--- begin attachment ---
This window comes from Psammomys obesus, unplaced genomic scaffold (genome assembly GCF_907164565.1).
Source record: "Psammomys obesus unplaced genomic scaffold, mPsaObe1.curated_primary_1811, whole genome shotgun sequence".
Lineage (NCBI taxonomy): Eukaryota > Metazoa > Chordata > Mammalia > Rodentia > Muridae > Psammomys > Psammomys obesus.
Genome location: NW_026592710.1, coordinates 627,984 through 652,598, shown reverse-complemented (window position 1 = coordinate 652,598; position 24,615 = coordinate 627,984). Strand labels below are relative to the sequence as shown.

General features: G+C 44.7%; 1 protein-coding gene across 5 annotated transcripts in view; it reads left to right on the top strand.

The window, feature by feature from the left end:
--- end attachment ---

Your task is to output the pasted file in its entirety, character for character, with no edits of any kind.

This window comes from Psammomys obesus, unplaced genomic scaffold (genome assembly GCF_907164565.1).
Source record: "Psammomys obesus unplaced genomic scaffold, mPsaObe1.curated_primary_1811, whole genome shotgun sequence".
Lineage (NCBI taxonomy): Eukaryota > Metazoa > Chordata > Mammalia > Rodentia > Muridae > Psammomys > Psammomys obesus.
Genome location: NW_026592710.1, coordinates 627,984 through 652,598, shown reverse-complemented (window position 1 = coordinate 652,598; position 24,615 = coordinate 627,984). Strand labels below are relative to the sequence as shown.

General features: G+C 44.7%; 1 protein-coding gene across 5 annotated transcripts in view; it reads left to right on the top strand.

The window, feature by feature from the left end: